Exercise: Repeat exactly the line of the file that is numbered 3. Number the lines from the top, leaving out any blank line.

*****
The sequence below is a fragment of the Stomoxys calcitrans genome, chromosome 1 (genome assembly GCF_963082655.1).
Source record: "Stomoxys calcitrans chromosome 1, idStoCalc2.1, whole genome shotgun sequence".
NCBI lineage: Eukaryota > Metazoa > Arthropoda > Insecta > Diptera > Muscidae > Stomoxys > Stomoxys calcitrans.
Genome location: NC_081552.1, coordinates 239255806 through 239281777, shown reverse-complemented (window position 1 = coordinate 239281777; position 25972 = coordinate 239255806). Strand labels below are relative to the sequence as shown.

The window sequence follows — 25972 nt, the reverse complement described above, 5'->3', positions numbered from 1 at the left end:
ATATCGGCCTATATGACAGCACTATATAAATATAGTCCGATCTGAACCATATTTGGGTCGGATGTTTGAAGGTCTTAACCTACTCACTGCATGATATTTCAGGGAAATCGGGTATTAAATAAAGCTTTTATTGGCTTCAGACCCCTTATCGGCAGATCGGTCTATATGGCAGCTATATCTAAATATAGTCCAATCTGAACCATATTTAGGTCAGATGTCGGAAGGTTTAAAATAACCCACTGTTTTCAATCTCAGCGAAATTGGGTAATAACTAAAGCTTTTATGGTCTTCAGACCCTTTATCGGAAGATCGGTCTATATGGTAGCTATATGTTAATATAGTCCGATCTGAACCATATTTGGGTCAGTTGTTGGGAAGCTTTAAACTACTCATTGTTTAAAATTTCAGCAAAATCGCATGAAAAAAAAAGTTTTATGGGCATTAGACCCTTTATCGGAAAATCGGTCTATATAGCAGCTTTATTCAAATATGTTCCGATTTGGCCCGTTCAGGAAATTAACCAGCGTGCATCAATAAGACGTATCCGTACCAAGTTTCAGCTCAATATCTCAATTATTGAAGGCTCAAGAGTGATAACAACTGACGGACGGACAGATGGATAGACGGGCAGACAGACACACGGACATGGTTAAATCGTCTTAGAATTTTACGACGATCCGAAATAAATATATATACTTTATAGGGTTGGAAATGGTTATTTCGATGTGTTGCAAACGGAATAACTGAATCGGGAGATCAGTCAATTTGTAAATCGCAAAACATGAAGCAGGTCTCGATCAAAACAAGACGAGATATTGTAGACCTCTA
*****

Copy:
NCBI lineage: Eukaryota > Metazoa > Arthropoda > Insecta > Diptera > Muscidae > Stomoxys > Stomoxys calcitrans.